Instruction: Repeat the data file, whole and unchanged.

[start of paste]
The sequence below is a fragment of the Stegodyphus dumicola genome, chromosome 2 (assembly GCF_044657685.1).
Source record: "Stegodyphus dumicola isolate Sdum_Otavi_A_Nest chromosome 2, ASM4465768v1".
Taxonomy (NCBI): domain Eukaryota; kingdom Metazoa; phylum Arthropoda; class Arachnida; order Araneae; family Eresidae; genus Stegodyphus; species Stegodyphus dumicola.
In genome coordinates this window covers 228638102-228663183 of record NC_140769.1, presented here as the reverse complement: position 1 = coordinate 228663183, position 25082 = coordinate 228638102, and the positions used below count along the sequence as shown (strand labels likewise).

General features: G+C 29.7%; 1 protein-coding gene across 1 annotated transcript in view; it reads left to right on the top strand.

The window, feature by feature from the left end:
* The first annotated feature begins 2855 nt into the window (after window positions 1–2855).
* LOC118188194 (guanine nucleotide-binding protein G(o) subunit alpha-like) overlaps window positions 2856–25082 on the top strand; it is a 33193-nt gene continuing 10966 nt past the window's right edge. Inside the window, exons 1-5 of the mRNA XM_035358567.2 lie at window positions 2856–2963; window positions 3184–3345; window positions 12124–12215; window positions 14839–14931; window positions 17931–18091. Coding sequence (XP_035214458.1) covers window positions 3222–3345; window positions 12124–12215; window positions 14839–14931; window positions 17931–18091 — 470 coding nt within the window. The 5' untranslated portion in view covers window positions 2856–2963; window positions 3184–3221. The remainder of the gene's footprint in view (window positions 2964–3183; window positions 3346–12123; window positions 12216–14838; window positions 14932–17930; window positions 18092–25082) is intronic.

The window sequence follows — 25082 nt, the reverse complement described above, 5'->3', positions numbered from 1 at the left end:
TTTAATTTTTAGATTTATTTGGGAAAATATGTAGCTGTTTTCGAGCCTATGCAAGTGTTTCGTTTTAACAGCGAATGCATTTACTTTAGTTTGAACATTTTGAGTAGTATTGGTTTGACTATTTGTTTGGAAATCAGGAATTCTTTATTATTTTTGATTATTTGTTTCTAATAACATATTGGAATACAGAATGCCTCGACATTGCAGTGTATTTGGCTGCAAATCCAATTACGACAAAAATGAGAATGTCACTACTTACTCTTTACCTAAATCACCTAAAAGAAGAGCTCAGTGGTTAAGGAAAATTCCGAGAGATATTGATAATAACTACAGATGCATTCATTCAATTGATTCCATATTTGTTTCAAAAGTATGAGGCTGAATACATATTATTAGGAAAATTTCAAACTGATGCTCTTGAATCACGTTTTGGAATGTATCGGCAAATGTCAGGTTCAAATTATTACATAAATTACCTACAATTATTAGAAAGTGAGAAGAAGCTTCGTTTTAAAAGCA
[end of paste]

The sequence below is a fragment of the Stegodyphus dumicola genome, chromosome 2 (assembly GCF_044657685.1).
Source record: "Stegodyphus dumicola isolate Sdum_Otavi_A_Nest chromosome 2, ASM4465768v1".
Taxonomy (NCBI): domain Eukaryota; kingdom Metazoa; phylum Arthropoda; class Arachnida; order Araneae; family Eresidae; genus Stegodyphus; species Stegodyphus dumicola.
In genome coordinates this window covers 228638102-228663183 of record NC_140769.1, presented here as the reverse complement: position 1 = coordinate 228663183, position 25082 = coordinate 228638102, and the positions used below count along the sequence as shown (strand labels likewise).

General features: G+C 29.7%; 1 protein-coding gene across 1 annotated transcript in view; it reads left to right on the top strand.

The window, feature by feature from the left end:
* The first annotated feature begins 2855 nt into the window (after window positions 1–2855).
* LOC118188194 (guanine nucleotide-binding protein G(o) subunit alpha-like) overlaps window positions 2856–25082 on the top strand; it is a 33193-nt gene continuing 10966 nt past the window's right edge. Inside the window, exons 1-5 of the mRNA XM_035358567.2 lie at window positions 2856–2963; window positions 3184–3345; window positions 12124–12215; window positions 14839–14931; window positions 17931–18091. Coding sequence (XP_035214458.1) covers window positions 3222–3345; window positions 12124–12215; window positions 14839–14931; window positions 17931–18091 — 470 coding nt within the window. The 5' untranslated portion in view covers window positions 2856–2963; window positions 3184–3221. The remainder of the gene's footprint in view (window positions 2964–3183; window positions 3346–12123; window positions 12216–14838; window positions 14932–17930; window positions 18092–25082) is intronic.

The window sequence follows — 25082 nt, the reverse complement described above, 5'->3', positions numbered from 1 at the left end:
TTTAATTTTTAGATTTATTTGGGAAAATATGTAGCTGTTTTCGAGCCTATGCAAGTGTTTCGTTTTAACAGCGAATGCATTTACTTTAGTTTGAACATTTTGAGTAGTATTGGTTTGACTATTTGTTTGGAAATCAGGAATTCTTTATTATTTTTGATTATTTGTTTCTAATAACATATTGGAATACAGAATGCCTCGACATTGCAGTGTATTTGGCTGCAAATCCAATTACGACAAAAATGAGAATGTCACTACTTACTCTTTACCTAAATCACCTAAAAGAAGAGCTCAGTGGTTAAGGAAAATTCCGAGAGATATTGATAATAACTACAGATGCATTCATTCAATTGATTCCATATTTGTTTCAAAAGTATGAGGCTGAATACATATTATTAGGAAAATTTCAAACTGATGCTCTTGAATCACGTTTTGGAATGTATCGGCAAATGTCAGGTTCAAATTATTACATAAATTACCTACAATTATTAGAAAGTGAGAAGAAGCTTCGTTTTAAAAGCA